Kabrena Rodda and Laura Denlinger talk about training Iraqi scientists in chemical safety and security
In a country ravaged by wars and insurgency for a generation, chemical safety and security best practice is often not a priority. Yet as Iraq recovers, its chemists are working hard to improve standards and prevent chemical weapons falling into the hands of rogue elements such as Isis. In this, they are being supported by experts from the US Department of Energy’s Pacific Northwest National Laboratory (PNNL).
PNNL’s work is linked with the US State Department’s Chemical Security Program (CSP). With 22 partner nations, the CSP has a mission to reduce global chemical threats by preventing unauthorised access to weaponisable chemicals and weapons-applicable expertise. As part of this, PNNL is raising awareness of sustainable chemical safety and security (CSS) among early-career university chemists. The aim is to introduce best practices and ‘develop a culture of responsible science’.
‘The cornerstone of a lot of the work that we do is empowering the scientists that we work with,’ says Kabrena Rodda, technology and policy integration specialist at PNNL. ‘It may be the case that they don’t have very good facilities or that they don’t have the infrastructure to deal with things like waste. Even in the face of challenges, there are still positive actions that an individual can take.’
Although the chemical industry tied to country’s oil sector has rebuilt itself following the Gulf war, a lack of investment continues to blight other sectors. This resulted in some chemists adopting ‘practices that did not meet internationally accepted norms’ in areas such as chemical storage – and led to CSP’s involvement.
‘Some of the mechanisms that you might put in place to ensure chemical safety can also help to ensure the security of your chemicals and expertise to prevent use by terrorists,’ says Rodda, a trained chemist and retired US Air Force colonel who worked as a military scientist for 22 years. ‘Although the actions of one person can negatively impact security for a lot of people, it’s also true that the positive actions of one person can have a positive impact on security for all.’
Arrival in Iraq
A small PNNL team began working on CSS with Iraq in 2014. In May 2015, it organised its first responsible science awareness event for 25 chemists from 19 Iraqi universities, before some of the scientists visited PNNL. This was followed in September 2015 by a meeting for chemists and officials from across Iraq to establish a nationwide framework of CSS working groups, including on chemical procurement, storage, handling and use, chemical disposal and chemical ethics. The chemical ethics working group created a chemist’s ‘code of ethics’ for Iraq, covering topics from chemical weapons to laboratory chemical disposal. ‘A code of ethics should be an aspirational thing, not just preventing negative behaviour, as is the focus of codes of conduct, but also encouraging people to aspire to a higher ideal,’ explains Rodda.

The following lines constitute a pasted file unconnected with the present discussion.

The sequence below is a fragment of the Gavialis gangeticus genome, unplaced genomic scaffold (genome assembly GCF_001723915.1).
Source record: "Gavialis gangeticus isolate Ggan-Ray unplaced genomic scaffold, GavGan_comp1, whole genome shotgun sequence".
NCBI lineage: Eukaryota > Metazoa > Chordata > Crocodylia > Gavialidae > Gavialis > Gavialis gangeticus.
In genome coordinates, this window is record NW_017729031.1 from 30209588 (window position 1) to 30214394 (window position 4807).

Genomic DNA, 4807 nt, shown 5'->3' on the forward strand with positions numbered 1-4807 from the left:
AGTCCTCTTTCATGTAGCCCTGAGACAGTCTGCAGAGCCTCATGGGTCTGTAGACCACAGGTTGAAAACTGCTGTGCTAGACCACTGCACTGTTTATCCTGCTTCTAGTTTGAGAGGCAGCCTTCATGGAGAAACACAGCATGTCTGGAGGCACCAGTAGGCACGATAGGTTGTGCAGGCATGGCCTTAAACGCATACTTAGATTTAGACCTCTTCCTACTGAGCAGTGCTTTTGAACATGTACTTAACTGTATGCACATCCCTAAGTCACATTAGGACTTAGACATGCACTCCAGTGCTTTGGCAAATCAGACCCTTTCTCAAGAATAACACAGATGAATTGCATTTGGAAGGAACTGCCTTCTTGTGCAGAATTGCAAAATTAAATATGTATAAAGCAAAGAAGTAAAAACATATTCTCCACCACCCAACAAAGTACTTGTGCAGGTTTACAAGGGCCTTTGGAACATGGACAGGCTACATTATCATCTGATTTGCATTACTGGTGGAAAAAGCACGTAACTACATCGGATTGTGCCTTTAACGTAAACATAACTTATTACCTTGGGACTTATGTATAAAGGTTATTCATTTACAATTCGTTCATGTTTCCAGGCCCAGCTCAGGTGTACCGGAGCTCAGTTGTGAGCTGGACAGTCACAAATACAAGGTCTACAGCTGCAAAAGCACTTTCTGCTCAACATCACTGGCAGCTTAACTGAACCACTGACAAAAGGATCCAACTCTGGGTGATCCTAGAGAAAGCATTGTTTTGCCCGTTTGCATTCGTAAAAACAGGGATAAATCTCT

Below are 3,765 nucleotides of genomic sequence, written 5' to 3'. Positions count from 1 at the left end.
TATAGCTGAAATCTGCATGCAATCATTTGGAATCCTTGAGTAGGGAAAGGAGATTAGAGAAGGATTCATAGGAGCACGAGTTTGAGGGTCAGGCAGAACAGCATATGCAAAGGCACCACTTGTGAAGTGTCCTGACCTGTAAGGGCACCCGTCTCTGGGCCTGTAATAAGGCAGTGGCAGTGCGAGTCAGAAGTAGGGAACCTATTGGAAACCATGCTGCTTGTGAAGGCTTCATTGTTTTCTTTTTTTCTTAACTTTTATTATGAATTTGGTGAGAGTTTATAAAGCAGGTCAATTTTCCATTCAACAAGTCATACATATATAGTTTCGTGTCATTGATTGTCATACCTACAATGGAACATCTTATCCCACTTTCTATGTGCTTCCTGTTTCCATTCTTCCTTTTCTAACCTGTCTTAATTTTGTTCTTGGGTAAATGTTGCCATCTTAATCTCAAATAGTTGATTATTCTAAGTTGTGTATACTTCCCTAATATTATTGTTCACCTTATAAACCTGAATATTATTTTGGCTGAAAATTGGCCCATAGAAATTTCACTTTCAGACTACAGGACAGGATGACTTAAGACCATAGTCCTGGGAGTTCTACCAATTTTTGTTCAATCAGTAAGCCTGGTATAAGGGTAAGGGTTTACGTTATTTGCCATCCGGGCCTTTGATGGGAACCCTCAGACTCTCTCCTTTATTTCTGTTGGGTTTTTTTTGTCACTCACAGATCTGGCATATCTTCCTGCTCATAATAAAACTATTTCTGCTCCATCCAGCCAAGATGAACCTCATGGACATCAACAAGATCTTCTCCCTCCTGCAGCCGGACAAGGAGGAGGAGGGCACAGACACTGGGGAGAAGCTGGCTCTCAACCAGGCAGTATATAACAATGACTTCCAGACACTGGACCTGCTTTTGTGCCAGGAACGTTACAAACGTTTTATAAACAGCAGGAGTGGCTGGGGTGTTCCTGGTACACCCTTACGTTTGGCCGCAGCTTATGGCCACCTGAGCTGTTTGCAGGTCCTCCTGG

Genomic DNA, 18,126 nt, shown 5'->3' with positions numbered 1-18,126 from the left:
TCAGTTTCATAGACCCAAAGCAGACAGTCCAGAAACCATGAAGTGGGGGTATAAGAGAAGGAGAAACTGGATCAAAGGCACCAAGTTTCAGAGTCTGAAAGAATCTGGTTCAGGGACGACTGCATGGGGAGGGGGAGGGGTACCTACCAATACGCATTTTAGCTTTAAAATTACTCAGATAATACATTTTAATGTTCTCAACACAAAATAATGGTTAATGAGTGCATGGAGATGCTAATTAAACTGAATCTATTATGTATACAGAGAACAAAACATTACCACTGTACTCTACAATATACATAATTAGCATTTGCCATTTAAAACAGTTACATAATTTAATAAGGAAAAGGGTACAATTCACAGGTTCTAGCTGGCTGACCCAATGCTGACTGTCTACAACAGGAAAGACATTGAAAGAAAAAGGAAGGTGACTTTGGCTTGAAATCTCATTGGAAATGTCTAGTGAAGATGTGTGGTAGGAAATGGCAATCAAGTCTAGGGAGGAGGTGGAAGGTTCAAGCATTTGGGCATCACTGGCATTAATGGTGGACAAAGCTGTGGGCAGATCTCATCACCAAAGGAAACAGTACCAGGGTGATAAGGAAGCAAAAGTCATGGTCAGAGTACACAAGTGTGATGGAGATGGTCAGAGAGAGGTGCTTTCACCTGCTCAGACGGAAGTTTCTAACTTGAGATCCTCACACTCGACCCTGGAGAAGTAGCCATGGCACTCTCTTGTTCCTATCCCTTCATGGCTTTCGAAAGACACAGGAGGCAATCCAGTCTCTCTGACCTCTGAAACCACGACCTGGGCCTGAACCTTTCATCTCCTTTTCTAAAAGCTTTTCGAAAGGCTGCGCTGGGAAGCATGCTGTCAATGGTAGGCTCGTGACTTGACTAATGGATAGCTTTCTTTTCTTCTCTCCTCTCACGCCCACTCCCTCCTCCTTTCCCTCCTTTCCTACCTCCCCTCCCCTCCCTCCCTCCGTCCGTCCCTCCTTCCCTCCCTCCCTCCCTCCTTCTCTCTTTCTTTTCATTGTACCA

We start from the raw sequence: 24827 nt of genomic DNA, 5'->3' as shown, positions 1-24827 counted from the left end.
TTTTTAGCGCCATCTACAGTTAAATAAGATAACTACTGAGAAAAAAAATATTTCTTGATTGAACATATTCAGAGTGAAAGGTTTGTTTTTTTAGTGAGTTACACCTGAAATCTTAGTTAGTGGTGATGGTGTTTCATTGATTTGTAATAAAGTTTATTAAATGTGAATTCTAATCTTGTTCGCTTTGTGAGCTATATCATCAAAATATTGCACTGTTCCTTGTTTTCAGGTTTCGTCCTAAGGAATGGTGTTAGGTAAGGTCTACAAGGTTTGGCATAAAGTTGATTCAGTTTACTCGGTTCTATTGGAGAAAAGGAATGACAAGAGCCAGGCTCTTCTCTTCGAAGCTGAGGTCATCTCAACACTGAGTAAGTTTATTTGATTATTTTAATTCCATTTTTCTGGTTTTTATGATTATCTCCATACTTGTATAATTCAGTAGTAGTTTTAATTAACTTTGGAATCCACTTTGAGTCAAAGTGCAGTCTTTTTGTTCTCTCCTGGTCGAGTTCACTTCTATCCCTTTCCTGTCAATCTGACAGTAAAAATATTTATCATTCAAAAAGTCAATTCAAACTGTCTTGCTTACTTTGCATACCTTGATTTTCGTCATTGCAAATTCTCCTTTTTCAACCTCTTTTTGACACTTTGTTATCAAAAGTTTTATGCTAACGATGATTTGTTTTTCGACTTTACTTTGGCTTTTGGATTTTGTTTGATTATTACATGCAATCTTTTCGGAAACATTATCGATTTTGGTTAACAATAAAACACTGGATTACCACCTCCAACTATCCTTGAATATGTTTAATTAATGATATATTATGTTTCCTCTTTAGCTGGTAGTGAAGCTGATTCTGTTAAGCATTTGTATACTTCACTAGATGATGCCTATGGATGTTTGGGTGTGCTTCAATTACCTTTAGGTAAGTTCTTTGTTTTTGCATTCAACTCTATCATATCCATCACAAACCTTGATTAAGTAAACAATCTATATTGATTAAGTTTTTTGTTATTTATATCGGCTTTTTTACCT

‘I am humbled by those scientists and their commitment to doing the right thing, supporting their peers, and training the next generation of chemical experts in Iraq, often at great personal sacrifice,’ says Laura Denlinger, a former US State Department diplomat who is now part of the CSS team at PNNL.
The two events had been scheduled to take place in Iraq, but as the security environment changed, they were relocated to Istanbul, Turkey. ‘The current security situation on the ground in Iraq is a major constraint,’ Denlinger explains. ‘It’s a constant challenge to be able to find ways to be effective when we can’t go to the locations where they are actually doing their chemistry. If we could be there physically – working with them in the lab – that would be an ideal circumstance. You have to be very creative in thinking about other ways in which we can have high-impact engagement without actually being there.’
Creating a legacy
The PNNL team describes Iraq’s scientists as making ‘deeply encouraging’ progress, and hopes to expand its work in the country to industrial scientists. The team is also working beyond Iraq’s borders, and recently started workshops to strengthen security best practices in Kenya, Somalia and India. The Kenya Chemical Society has already laid the groundwork for chemical safety and security whereas the engagement with Somalia is only just beginning, says Rodda.
Sustainability is crucial to the success of the CSP, and a key aspect of that is ‘training the trainer’. ‘When we can engage these scientists and train them and they can return to their country and train their peers and continue the process in that way, you really see an exponentially broadening impact of what is initially a very modest engagement,’ says Denlinger.
And this impact is only set to grow in the coming years. One of the added benefits of engaging academics is that while some of their students will continue in the chemical sciences, some will become ‘government ministers or other decision makers that can truly have a positive impact on safety and security,’ says Rodda. This, and the work done by the PNNL team, will help raise general public awareness of chemical safety. ‘To some extent, every person is a chemical practitioner,’ Rodda adds. ‘We all use chemicals in our daily lives.’
Name: Kabrena Rodda
Role: Technology and policy integration specialist
Based: Pacific Northwest National Laboratory, Richland, US
CV: Retired colonel, US Air Force with 22 years experience as a military scientist, awarded Defence Meritorious Service Medal
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